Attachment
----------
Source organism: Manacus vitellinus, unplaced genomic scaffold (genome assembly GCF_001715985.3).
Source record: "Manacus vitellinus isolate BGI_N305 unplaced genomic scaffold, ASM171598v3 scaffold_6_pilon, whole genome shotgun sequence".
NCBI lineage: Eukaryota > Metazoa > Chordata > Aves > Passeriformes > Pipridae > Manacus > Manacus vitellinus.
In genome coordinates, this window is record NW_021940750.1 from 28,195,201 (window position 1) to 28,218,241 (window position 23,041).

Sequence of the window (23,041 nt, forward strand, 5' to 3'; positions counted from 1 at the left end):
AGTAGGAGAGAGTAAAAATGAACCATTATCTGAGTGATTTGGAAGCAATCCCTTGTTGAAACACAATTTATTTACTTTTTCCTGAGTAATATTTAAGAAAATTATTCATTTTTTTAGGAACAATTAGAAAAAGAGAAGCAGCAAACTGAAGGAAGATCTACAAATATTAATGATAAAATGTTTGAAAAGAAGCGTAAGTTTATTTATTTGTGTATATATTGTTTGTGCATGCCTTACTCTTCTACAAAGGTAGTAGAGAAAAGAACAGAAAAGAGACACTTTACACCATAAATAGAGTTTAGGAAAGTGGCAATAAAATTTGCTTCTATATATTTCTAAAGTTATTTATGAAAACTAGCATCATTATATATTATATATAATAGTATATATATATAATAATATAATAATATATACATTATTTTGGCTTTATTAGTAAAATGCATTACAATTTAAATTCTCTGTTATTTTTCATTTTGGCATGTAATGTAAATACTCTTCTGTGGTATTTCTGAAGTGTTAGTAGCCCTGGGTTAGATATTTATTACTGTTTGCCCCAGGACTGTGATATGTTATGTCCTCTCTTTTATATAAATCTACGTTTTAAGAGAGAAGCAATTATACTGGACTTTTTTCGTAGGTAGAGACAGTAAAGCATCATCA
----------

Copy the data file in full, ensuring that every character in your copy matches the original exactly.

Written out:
Source organism: Manacus vitellinus, unplaced genomic scaffold (genome assembly GCF_001715985.3).
Source record: "Manacus vitellinus isolate BGI_N305 unplaced genomic scaffold, ASM171598v3 scaffold_6_pilon, whole genome shotgun sequence".
NCBI lineage: Eukaryota > Metazoa > Chordata > Aves > Passeriformes > Pipridae > Manacus > Manacus vitellinus.
In genome coordinates, this window is record NW_021940750.1 from 28,195,201 (window position 1) to 28,218,241 (window position 23,041).

Sequence of the window (23,041 nt, forward strand, 5' to 3'; positions counted from 1 at the left end):
AGTAGGAGAGAGTAAAAATGAACCATTATCTGAGTGATTTGGAAGCAATCCCTTGTTGAAACACAATTTATTTACTTTTTCCTGAGTAATATTTAAGAAAATTATTCATTTTTTTAGGAACAATTAGAAAAAGAGAAGCAGCAAACTGAAGGAAGATCTACAAATATTAATGATAAAATGTTTGAAAAGAAGCGTAAGTTTATTTATTTGTGTATATATTGTTTGTGCATGCCTTACTCTTCTACAAAGGTAGTAGAGAAAAGAACAGAAAAGAGACACTTTACACCATAAATAGAGTTTAGGAAAGTGGCAATAAAATTTGCTTCTATATATTTCTAAAGTTATTTATGAAAACTAGCATCATTATATATTATATATAATAGTATATATATATAATAATATAATAATATATACATTATTTTGGCTTTATTAGTAAAATGCATTACAATTTAAATTCTCTGTTATTTTTCATTTTGGCATGTAATGTAAATACTCTTCTGTGGTATTTCTGAAGTGTTAGTAGCCCTGGGTTAGATATTTATTACTGTTTGCCCCAGGACTGTGATATGTTATGTCCTCTCTTTTATATAAATCTACGTTTTAAGAGAGAAGCAATTATACTGGACTTTTTTCGTAGGTAGAGACAGTAAAGCATCATCA